One of the most rewarding achievements for any creative artist is recognition. In this concert, in typical Esa-Pekka Salonen style, we had a programme of 20th-century pieces that was anything but mainstream, with each piece directly crediting the work of another artist. In the first, Stravinsky paid his respects to Bach; in the second, Ravel embraced Rimsky-Korsakov and the poet Tristan Klingsor (yes, a pseudonym!); and in the third, John Adams wrapped Bruckner and Busoni in a cloak of Schiller.

Marianne Crebassa © Thomas Bartel
Marianne Crebassa
© Thomas Bartel

Following an acclaimed Stravinsky series last year, it was time for Salonen and the Philharmonia Orchestra to present a further snippet. Stravinsky’s arrangement of Bach’s Chorale Variations on Martin Luther’s Christmas Hymn Vom Himmel hoch had the Philharmonia Voices seated amongst the orchestra as Salonen fashioned a flowing rendition of the five variations following the opening chorale from the splendidly reverberant Philharmonia brass, eking out the tiniest details of Stravinsky’s inventive orchestration. The complex polyphonic textures were handled well and nicely articulated, ignited by Stravinsky’s unique exploration of Bach’s own canonic treatment, keeping it largely intact but adding his own canons and distributing parts of each phrase throughout the orchestra. The chorus blended comfortably with the orchestra, and there was a real sense of meaning and heightened musicality in this performance.

If this piece started things off well, it just got better. Ravel’s exotic song-cycle, Shéhérazade, was a setting of three Tristan Klingsor poems inspired by Rimsky-Korsakov’s symphonic suite, his treatment being imbued more with the suggestion of oriental imagery rather than any direct depiction of the Arabian Nights tales. Salonen and the Philharmonia immersed themselves fully in Ravel’s delicate and ravishing score, with vivid orchestral colours shimmering and pulsing throughout. But the icing was French mezzo-soprano Marianne Crebassa’s exquisite performance. Her tone was pure and full-toned, with a wonderfully mellow lower register, effortlessly caressing the evocative narrative with a dream-like air. In Asie, the longest of the three songs, Crebassa captured the delectable range of delights of the Orient, rapturous in what she “would like to see”. La Flûte enchantée had Crebassa in pensive mood, embracing both the sadness and joy of the poem, and L’indifferent was infused with intense yearning.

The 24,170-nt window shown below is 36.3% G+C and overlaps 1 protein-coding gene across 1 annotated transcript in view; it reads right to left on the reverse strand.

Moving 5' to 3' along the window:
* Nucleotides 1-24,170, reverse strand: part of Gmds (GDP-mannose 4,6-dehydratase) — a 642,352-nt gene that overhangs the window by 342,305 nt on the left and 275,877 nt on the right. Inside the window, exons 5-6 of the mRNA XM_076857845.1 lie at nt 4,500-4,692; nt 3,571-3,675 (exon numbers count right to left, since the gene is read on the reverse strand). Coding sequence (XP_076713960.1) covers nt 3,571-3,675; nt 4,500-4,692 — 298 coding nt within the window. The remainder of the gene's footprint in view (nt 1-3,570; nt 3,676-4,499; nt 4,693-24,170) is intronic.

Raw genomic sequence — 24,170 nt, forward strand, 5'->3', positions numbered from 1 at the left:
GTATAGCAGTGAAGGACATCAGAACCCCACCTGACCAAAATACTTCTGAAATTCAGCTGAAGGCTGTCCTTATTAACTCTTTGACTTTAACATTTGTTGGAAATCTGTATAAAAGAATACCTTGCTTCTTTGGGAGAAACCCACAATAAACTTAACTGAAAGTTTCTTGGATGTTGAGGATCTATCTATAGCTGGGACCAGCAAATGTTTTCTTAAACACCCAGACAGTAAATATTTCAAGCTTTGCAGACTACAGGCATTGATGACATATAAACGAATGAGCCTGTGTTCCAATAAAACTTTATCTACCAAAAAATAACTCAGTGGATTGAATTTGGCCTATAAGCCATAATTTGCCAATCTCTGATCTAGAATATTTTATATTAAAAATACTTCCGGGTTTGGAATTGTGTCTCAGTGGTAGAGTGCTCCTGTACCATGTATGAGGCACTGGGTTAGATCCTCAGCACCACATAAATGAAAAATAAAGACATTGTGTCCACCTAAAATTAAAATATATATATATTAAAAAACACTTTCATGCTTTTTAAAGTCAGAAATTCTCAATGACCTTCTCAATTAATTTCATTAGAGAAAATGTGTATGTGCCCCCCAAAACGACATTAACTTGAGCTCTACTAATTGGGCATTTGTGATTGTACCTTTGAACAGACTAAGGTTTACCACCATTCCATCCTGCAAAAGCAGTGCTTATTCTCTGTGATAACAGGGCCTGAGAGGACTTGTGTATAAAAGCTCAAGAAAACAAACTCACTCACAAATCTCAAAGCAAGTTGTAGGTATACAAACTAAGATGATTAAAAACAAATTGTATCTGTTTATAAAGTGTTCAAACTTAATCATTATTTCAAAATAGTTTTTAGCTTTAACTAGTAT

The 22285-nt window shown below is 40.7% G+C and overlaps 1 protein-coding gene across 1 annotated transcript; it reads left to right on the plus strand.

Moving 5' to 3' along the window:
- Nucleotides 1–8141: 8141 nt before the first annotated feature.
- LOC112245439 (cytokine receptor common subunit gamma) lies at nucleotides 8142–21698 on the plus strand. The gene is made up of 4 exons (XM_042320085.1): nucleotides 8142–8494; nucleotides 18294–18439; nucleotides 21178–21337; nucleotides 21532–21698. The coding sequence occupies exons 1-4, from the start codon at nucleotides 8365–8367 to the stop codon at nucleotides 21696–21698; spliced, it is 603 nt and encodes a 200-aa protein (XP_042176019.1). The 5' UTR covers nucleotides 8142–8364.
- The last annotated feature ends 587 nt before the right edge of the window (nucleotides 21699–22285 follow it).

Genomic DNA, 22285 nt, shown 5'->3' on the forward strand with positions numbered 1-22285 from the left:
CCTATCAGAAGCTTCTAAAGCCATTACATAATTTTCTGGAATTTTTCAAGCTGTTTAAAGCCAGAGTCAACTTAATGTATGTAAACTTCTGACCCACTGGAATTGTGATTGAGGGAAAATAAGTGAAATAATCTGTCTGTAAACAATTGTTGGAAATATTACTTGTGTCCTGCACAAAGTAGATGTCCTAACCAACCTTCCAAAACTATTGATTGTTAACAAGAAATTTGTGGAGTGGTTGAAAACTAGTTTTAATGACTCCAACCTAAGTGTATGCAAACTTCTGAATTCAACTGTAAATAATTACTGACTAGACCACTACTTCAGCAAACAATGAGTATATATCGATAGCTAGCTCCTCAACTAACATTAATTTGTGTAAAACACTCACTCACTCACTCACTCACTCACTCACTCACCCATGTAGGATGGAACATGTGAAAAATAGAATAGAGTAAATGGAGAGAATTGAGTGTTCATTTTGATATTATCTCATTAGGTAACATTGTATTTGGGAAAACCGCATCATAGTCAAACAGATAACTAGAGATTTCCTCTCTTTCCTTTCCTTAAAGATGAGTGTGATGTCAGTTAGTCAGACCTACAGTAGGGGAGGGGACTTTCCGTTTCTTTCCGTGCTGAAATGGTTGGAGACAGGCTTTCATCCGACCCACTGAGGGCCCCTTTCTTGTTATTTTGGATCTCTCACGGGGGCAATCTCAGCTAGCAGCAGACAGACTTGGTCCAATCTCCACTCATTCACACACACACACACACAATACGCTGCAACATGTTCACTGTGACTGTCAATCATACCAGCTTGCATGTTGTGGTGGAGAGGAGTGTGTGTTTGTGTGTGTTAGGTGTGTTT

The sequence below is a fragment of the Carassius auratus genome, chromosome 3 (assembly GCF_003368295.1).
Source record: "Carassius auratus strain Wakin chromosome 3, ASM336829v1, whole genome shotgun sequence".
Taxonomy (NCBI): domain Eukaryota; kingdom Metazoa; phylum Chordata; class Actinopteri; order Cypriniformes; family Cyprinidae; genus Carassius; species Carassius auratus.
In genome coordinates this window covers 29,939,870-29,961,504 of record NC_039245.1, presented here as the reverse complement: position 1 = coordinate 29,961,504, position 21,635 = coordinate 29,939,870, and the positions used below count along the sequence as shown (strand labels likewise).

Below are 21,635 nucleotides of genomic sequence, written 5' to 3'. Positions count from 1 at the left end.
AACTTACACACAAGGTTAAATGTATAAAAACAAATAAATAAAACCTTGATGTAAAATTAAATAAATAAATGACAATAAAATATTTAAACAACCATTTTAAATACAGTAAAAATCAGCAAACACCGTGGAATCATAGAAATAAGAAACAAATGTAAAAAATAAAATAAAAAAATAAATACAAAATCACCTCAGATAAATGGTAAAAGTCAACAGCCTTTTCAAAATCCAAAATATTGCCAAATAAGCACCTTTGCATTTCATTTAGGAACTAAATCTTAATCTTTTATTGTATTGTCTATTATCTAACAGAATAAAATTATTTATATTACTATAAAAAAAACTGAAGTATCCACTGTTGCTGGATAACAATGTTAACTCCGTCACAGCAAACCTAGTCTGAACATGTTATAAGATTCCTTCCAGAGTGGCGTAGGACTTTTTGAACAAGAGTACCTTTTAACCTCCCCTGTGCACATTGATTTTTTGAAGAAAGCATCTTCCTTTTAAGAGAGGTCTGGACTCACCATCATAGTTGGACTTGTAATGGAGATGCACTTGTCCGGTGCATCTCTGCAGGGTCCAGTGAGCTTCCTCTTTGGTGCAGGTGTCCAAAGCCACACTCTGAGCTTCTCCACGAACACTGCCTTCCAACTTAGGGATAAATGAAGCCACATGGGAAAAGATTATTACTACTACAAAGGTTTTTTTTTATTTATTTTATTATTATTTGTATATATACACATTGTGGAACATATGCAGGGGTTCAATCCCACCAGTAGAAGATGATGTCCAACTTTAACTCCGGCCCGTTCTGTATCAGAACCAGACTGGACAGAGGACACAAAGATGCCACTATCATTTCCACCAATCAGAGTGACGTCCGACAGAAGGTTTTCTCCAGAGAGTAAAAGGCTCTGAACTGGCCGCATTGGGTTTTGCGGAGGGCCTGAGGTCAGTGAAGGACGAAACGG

Bruckner was not on the programme, but his spirit was alive and kicking in John Adams’ Naïve and Sentimental Music. In this three-movement symphony, Adams combined Bruckner’s talent for patiently building up acoustic and emotional energy with an exploration of two different types of music, which Schiller in his 1795 essay defined as naïve (instinctive, intuitive) and sentimental (self-conscious, deliberate, aware of its historical context). The “naïve” melody in the first movement wandered freely over a gentle undercurrent, occasionally grounding itself before changing course and moving into a number of more violent and chaotic places. The Philharmonia’s playing was precise and jagged, with glistening Ravelian shimmers and a caustic edge. Salonen’s control over the accumulating ground swells added to the drama, with everyone thrashing around in wild fervour at the close.

The second movement (Mother of the Man), a gloss on Busoni’s Berceuse élégiaque, had Salonen allowing the stillness of the simple melody to hover, creating a slowly moving tapestry of clouds drifting and changing shape over a static desert landscape, flaring up briefly before subsiding into a meditative but slightly unsettling close. Stratospheric strokes and wisps were superbly nurtured by the orchestra, Salonen skilfully folding in Adams’ full range of inventive colouristic effects. In the third movement (Chain to the Rhythm), melody was displaced by the “sentimental” structure of resurgent and evolving rhythms, with repeated patterns changing incrementally in true minimalist style. The orchestra was agitated, with harrumphing brass and winds pummelling their way alongside the scything strings and kaleidoscopic percussion as momentum gathered like a long ride in a fast machine, collapsing ultimately into a cataclysmic precipice. This was a highly impactful performance of a phenomenal work, the perfect present to continue Adams’ 70th birthday celebrations, and a fitting conclusion to a concert that completely assaulted the senses.